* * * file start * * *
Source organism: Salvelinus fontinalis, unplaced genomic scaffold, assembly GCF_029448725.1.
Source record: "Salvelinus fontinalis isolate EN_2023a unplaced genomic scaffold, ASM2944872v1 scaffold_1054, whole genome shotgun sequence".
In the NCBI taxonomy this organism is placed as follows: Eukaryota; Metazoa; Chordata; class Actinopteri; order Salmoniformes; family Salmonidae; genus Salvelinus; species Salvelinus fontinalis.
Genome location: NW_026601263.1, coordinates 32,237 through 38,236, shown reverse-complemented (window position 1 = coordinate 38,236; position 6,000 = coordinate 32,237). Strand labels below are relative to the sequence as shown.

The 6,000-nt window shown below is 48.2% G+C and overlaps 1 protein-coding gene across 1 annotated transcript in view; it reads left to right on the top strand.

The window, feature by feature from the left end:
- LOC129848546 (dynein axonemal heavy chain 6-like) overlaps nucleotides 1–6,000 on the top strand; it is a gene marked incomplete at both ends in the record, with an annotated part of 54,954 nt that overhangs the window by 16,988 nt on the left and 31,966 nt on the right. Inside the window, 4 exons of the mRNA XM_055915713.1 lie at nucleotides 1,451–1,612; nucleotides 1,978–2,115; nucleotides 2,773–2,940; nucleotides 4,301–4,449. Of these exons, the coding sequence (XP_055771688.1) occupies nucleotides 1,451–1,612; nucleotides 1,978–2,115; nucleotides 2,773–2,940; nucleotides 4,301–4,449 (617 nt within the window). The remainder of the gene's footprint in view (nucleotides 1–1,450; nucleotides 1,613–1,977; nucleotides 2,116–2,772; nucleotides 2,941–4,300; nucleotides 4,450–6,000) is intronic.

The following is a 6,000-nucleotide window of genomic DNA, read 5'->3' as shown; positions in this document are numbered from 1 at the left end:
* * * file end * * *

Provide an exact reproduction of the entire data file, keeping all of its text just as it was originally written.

Source organism: Salvelinus fontinalis, unplaced genomic scaffold, assembly GCF_029448725.1.
Source record: "Salvelinus fontinalis isolate EN_2023a unplaced genomic scaffold, ASM2944872v1 scaffold_1054, whole genome shotgun sequence".
In the NCBI taxonomy this organism is placed as follows: Eukaryota; Metazoa; Chordata; class Actinopteri; order Salmoniformes; family Salmonidae; genus Salvelinus; species Salvelinus fontinalis.
Genome location: NW_026601263.1, coordinates 32,237 through 38,236, shown reverse-complemented (window position 1 = coordinate 38,236; position 6,000 = coordinate 32,237). Strand labels below are relative to the sequence as shown.

The 6,000-nt window shown below is 48.2% G+C and overlaps 1 protein-coding gene across 1 annotated transcript in view; it reads left to right on the top strand.

The window, feature by feature from the left end:
- LOC129848546 (dynein axonemal heavy chain 6-like) overlaps nucleotides 1–6,000 on the top strand; it is a gene marked incomplete at both ends in the record, with an annotated part of 54,954 nt that overhangs the window by 16,988 nt on the left and 31,966 nt on the right. Inside the window, 4 exons of the mRNA XM_055915713.1 lie at nucleotides 1,451–1,612; nucleotides 1,978–2,115; nucleotides 2,773–2,940; nucleotides 4,301–4,449. Of these exons, the coding sequence (XP_055771688.1) occupies nucleotides 1,451–1,612; nucleotides 1,978–2,115; nucleotides 2,773–2,940; nucleotides 4,301–4,449 (617 nt within the window). The remainder of the gene's footprint in view (nucleotides 1–1,450; nucleotides 1,613–1,977; nucleotides 2,116–2,772; nucleotides 2,941–4,300; nucleotides 4,450–6,000) is intronic.

The following is a 6,000-nucleotide window of genomic DNA, read 5'->3' as shown; positions in this document are numbered from 1 at the left end: